Effects of zinc on particulate methane monooxygenase activity and structure

Sarah Sirajuddin, Dulmini Barupala, Stefan Helling, Katrin Marcus, Timothy L. Stemmler*, Amy C. Rosenzweig

*Corresponding author for this work

Research output: Contribution to journalArticlepeer-review

60 Scopus citations


Particulate methane monooxygenase (pMMO) is a membrane-bound metalloenzyme that oxidizes methane to methanol in methanotrophic bacteria. Zinc is a known inhibitor of pMMO, but the details of zinc binding and the mechanism of inhibition are not understood. Metal binding and activity assays on membrane-bound pMMO from Methylococcus capsulatus (Bath) reveal that zinc inhibits pMMO at two sites that are distinct from the copper active site. The 2.6 Å resolution crystal structure of Methylocystis species strain Rockwell pMMO reveals two previously undetected bound lipids, and metal soaking experiments identify likely locations for the two zinc inhibition sites. The first is the crystallographic zinc site in the pmoC subunit, and zinc binding here leads to the ordering of 10 previously unobserved residues. A second zinc site is present on the cytoplasmic side of the pmoC subunit. Parallels between these results and zinc inhibition studies of several respiratory complexes suggest that zinc might inhibit proton transfer inpMMO.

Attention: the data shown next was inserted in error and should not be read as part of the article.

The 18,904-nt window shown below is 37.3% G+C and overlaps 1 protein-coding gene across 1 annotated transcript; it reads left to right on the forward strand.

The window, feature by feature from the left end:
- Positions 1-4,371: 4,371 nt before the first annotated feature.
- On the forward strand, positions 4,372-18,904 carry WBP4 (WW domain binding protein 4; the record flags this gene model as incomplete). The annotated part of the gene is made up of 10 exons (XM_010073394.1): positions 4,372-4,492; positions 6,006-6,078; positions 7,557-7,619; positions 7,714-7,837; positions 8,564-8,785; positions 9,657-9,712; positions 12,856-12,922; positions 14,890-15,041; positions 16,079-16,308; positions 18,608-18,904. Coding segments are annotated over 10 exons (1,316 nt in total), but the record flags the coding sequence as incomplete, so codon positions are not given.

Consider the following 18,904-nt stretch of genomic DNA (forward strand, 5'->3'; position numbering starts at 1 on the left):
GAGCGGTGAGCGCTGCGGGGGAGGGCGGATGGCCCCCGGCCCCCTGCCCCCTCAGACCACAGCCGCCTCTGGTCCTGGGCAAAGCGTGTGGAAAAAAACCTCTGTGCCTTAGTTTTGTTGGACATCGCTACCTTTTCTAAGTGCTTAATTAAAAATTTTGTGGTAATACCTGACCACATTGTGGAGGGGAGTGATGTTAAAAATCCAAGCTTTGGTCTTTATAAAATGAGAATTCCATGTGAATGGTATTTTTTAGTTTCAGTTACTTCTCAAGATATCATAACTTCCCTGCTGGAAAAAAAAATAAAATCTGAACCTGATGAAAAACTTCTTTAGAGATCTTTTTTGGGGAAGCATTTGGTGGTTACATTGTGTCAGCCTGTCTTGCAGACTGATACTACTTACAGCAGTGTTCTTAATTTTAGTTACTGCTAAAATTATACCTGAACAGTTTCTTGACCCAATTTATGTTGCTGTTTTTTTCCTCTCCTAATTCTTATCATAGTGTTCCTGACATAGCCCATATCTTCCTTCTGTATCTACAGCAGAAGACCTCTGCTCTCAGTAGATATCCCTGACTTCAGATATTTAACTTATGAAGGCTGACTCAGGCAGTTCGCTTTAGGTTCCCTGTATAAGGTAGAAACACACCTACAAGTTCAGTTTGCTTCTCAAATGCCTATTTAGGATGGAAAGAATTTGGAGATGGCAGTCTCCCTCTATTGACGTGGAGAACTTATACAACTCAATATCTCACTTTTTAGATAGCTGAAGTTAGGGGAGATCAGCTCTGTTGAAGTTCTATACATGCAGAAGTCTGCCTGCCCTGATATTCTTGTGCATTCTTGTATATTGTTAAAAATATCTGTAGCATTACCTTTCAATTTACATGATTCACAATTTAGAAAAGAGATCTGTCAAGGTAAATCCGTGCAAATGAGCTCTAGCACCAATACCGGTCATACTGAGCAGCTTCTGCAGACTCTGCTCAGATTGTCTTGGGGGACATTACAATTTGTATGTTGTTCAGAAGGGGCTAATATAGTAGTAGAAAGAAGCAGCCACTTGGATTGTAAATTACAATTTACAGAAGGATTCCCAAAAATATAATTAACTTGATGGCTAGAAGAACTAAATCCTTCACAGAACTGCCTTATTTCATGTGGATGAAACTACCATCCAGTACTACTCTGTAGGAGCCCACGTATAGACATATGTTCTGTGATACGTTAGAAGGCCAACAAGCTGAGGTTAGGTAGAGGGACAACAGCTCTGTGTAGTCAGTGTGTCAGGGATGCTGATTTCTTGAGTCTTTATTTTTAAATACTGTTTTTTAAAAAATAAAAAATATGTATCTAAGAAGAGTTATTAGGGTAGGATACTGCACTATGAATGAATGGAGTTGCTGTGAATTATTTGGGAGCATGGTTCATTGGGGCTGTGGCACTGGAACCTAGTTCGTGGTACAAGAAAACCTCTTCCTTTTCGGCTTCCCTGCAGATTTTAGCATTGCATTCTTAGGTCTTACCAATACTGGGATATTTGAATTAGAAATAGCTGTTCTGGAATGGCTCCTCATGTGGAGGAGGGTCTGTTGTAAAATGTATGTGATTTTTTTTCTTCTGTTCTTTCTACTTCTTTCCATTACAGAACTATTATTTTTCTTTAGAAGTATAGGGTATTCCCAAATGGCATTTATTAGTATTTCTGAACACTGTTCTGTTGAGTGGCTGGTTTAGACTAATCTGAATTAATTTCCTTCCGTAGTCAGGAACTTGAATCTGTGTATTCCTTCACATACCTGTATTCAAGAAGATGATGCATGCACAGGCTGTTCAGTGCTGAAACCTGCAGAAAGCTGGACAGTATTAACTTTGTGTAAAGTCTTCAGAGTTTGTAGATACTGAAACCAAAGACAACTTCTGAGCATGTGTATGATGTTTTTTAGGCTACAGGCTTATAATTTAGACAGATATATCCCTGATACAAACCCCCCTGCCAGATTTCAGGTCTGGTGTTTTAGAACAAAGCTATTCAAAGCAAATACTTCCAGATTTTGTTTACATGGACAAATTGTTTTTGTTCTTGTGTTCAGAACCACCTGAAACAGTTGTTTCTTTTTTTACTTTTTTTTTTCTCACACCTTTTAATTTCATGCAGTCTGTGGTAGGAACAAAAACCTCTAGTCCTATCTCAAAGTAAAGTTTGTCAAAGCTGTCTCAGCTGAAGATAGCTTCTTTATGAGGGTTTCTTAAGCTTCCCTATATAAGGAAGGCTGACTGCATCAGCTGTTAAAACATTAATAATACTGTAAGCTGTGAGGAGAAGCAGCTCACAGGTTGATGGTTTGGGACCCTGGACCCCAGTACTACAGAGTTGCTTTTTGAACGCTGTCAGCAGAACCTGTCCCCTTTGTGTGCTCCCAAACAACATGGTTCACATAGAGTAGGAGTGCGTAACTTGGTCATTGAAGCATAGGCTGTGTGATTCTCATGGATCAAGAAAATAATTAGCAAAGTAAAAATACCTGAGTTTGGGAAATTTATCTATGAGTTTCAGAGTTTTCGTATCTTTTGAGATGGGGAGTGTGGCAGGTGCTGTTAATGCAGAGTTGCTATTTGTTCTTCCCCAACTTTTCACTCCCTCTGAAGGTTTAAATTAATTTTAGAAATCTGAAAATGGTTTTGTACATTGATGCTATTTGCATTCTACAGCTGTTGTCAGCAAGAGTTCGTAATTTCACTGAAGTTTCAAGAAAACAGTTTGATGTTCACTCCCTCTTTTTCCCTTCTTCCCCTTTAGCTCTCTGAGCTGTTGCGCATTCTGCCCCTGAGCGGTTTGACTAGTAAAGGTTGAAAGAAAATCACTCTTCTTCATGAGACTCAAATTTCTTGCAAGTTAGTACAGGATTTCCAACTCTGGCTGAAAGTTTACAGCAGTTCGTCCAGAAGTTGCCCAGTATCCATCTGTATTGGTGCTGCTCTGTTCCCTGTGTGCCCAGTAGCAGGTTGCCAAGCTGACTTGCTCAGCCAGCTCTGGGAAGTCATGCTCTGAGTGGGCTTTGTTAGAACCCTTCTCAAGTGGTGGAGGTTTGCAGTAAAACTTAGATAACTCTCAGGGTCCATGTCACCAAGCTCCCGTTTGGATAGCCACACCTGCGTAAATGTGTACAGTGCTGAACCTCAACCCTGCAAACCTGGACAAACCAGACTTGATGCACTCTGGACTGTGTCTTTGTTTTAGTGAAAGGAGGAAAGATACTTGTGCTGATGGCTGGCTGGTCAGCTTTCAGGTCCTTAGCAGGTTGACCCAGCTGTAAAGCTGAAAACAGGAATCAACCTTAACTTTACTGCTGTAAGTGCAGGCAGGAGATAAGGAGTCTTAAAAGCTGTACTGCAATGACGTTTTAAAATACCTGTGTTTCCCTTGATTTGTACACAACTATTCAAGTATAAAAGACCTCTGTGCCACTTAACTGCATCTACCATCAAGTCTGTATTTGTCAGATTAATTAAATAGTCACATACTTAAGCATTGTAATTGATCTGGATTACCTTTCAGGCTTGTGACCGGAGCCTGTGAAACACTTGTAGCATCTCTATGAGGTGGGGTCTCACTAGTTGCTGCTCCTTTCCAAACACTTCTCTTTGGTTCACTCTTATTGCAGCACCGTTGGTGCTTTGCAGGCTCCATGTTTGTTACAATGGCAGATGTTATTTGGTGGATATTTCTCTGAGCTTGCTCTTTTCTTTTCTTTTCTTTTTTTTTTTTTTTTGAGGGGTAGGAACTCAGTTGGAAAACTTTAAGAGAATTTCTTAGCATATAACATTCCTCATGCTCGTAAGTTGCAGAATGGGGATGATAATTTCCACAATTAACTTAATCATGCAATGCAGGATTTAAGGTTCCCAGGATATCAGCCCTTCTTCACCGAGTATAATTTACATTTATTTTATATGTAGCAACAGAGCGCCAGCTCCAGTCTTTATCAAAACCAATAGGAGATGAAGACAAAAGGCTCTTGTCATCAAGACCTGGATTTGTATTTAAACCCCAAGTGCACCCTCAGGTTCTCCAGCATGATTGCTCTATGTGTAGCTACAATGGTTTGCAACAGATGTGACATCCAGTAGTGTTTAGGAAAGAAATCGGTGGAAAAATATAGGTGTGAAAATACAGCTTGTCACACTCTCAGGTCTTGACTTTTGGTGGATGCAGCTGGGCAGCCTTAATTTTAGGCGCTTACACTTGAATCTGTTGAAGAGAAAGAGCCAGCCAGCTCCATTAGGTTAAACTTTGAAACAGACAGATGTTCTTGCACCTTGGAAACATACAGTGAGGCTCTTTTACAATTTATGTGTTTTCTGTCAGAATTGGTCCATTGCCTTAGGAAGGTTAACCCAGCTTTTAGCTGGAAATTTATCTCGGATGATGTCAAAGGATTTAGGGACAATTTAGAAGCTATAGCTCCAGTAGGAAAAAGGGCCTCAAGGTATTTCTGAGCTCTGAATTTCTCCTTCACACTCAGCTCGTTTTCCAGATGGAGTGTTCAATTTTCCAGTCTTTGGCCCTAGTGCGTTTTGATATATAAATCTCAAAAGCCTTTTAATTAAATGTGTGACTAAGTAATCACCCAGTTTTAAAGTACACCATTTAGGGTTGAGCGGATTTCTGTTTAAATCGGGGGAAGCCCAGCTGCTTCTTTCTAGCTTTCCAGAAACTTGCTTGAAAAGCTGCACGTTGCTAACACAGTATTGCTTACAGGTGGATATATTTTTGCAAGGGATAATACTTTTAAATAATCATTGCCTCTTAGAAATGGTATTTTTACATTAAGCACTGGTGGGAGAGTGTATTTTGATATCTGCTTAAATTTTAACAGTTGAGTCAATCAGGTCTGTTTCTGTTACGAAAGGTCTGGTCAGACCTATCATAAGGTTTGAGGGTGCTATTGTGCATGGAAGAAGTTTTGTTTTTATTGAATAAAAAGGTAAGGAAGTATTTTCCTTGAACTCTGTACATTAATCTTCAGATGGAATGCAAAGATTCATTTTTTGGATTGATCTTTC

Original languageEnglish (US)
Pages (from-to)21782-21794
Number of pages13
JournalJournal of Biological Chemistry
Issue number31
StatePublished - Aug 1 2014

ASJC Scopus subject areas

  • Molecular Biology
  • Biochemistry
  • Cell Biology


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